- Expanding the availability of the current rule’s audit provision as a means of satisfying the surprise examination requirement, which requires an adviser to undergo a surprise examination by an independent public accountant to verify client assets. Note this would codify an SEC Staff Response to Questions about the Custody Rule.
- Amending the investment adviser recordkeeping rule requiring advisers to keep more detailed records of trade and transaction activity, including position information for each client account of which it has custody.
- Imposing additional restrictions on foreign financial institutions that serve either as qualified custodians or as sub-custodians to a qualified custodian, the consequence of which may be to restrict the ability of a non-US client to retain its non-US custodian if it engages a US registered adviser.
- Amending Form ADV to revise reporting obligations with the proposed safeguarding rule’s requirements and to improve the accuracy of custody-related data available to the Commission, its staff, and the public.
Like the recent NYDFS guidance on crypto asset custody, the SEC asserts that the amended rules are designed, in part, to ensure client assets are segregated and held in accounts designed to protect assets in the event of a qualified custodian bankruptcy or other insolvency. (“[S]ince its adoption [the Custody Rule] has been designed to safeguard client funds and securities from the financial reverses, including insolvency, of an investment adviser and to prevent client assets from being lost, misused, stolen, or misappropriated”). The crux of the proposed amendment is that qualified custodians must maintain crypto assets, which promotes proper segregation.
One potential concern is that the proposed amendments suggest that an adviser trading crypto assets on a platform might violate the proposed rule if those platforms are not qualified custodians. If this is indeed the case, advisors should note the SEC’s renewed focus on this and will need to find avenues to comply.
Critics of the proposed amendments additionally argue that crypto investors and users may become more vulnerable to theft and fraud by forcing investors to use self-custody or unregulated custody arrangements, while also discouraging capital formation if the rule is adopted. This appears to be contrary to the SEC’s mission. Indeed, the proposed rule states that entities that provide platform users with the ability to transact in crypto assets that do not wish to take on the additional compliance burdens as a qualified custodian would have to give up custody of such assets back to investors or another qualified custodian. In addition, as argued by SEC Commissioner Hester Peirce in her statement, the rule’s broad effect could shrink the number of qualified custodians that handle crypto assets and cause investors to remove funds from platforms that may already practice robust safeguarding procedures (“The proposal would expand the reach of the custody requirements to crypto assets while likely shrinking the ranks of qualified crypto custodians. By insisting on an asset neutral approach to custody we could leave investors in crypto assets more vulnerable to theft or fraud, not less”). The proposed amendments also make it more costly for hedge funds, private equity funds, and pension funds to invest in crypto and hold custody of such assets for their clients, effectively blocking access to crypto as an asset class to those advisors that are unwilling to take on additional compliance burdens. Critics are further concerned that this will not only push innovation offshore but also investors, users, and firms to seek offshore services that are not as well-regulated, leaving investors in a similar situation that led to the FTX implosion. On the other hand, given the lingering crypto winter and the fallout of the FTX collapse and the resulting erosion of investor confidence in certain types of crypto assets, investors wary of this asset class might be reassured to see custodial safeguards put in place at the federal regulatory level. Additionally, in the proposed amendment, the SEC sees multiple benefits from its proposal. It contends that “the proposed amendments will reduce the risk of loss of client assets by expanding the types of assets covered by the rule beyond ‘funds and securities’ and that expansion of the rule’s scope will “reduce uncertainty over the status of assets under advisement that must be held in the custody of a qualified custodian, thereby reducing the legal uncertainty and risk associated with advisory services and custodial arrangements for the assets.” Under this reasoning, the SEC contends that perhaps, such actions “may increase investment opportunities and the availability of advisory services for [crypto assets].”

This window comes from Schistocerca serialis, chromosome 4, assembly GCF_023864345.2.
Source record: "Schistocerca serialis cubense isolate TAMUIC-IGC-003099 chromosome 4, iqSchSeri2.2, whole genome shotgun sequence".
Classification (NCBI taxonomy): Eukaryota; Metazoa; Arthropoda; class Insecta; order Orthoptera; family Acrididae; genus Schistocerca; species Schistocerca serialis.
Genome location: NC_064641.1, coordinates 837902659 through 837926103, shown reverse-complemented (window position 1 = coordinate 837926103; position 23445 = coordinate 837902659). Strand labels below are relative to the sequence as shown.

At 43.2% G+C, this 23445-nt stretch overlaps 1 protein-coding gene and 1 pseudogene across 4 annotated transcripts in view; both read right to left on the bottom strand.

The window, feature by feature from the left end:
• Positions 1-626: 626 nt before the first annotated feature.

The 60-day comment period begins following the publication of the proposing release in the Federal Register. During this period, expect the SEC to further debate with stakeholders. Already some in the industry have stated that could comply with the proposed amendments; yet, others have concerns. While the form and timing of a final rule remains uncertain regulators are looking to rulemaking, guidance and enforcement actions to address perceived shortcomings in the crypto industry, particularly in the absence of federal legislation.